“Funny Pains” documentary: Post-production Vol. 7

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Making it funny. That’s what this is all about. This is the story of a woman that wants to make you laugh, wants to make you have a good time and in her words, “make you forget about your shitty life for a while”. A lot is said about the New York audience during the documentary, how special they are and why the city plays such a big part and influences the material, performance, and delivery of the stand-ups doing shows all around. Be careful of doing cutesy puns, or b-level observational humor, that shit won’t fly on an NYC stage and these women know it pretty well, their material is raw, real and very funny.

Wendi and Krystyna killing on stage in NYC, at Zinc Bar near West 4th.

Most people see a famous comedian and have no idea how many years of hard work went into their success, the thousands of shows, some nights in front of 6 drunks not paying attention, others in crappy bars of middle America, or running around Manhattan, Queens and Brooklyn doing 5 sets in one night, all for the sake of the material, getting it ready and examining what’s landing and what’s not, what needs work and what needs to be dropped. Wendi keeps generating material from her daily life non-stop, she will always have her “classics” but new stuff keeps on coming, it can be something about being broke, dating life, etc. she makes it hilarious and tries it out on stage in no time.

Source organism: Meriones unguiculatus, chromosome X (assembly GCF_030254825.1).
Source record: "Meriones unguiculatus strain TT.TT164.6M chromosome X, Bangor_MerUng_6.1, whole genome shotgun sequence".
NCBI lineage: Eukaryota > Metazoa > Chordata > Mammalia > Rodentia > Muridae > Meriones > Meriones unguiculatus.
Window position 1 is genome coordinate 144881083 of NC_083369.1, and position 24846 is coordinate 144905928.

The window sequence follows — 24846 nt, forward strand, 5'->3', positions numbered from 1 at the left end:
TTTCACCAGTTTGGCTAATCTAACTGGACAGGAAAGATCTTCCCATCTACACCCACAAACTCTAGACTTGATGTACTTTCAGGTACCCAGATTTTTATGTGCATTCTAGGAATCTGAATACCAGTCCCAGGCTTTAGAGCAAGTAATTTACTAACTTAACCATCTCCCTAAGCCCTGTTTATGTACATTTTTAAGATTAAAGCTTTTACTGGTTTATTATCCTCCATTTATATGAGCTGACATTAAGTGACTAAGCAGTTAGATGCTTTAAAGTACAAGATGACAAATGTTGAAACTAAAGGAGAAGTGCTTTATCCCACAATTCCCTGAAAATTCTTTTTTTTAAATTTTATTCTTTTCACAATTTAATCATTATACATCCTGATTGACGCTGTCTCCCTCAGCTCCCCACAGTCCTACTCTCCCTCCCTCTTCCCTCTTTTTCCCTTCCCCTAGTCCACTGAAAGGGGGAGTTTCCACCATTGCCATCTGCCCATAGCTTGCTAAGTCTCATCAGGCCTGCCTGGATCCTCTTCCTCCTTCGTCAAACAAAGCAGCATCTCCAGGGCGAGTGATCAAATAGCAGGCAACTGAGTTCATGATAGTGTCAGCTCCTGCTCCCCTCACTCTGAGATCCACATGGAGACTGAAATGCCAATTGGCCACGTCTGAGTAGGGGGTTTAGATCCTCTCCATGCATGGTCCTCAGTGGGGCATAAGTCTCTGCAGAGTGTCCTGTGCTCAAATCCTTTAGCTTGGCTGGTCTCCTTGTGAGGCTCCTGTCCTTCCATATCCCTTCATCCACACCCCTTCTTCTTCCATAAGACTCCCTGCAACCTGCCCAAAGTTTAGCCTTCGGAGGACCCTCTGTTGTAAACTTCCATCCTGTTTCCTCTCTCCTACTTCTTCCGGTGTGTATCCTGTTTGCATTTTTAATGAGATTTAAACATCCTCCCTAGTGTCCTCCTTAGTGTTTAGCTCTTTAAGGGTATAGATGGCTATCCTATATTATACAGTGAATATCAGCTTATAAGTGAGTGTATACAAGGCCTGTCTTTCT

So cool to witness Wendi and Krystyna creating material for their show Glamourpuss and then later seeing it on stage.

I can’s get over what comedians do on stage, you need to develop a level of confidence unknown to me and to most of us, I mean, standing there with a spotlight on your face and your job is to make me laugh about things that happened to you or stuff that’s happening around us. That’s crazy. You get up there and you have to address a bunch of strangers and connect with them in no time! You can be in front of 8 people or 2,000, you need to connect with each and every person, or at least try to, sometimes in less than 10 minutes. It’s a beautiful scary thing. My respect for them grows by the minute.

We are close to getting some additional footage, the animation is ready to go and I’m shitting my pants of excitement. I’m not a patient man, but this project has tried to teach me to become one, I try to say no to unnecessary rushing and I try really hard not to get anxious when things are not happening when I want them to, or better yet when I think you should have happened already.

To me, this is the hardest part as a filmmaker, seeing the finish line so close but not being quite there yet.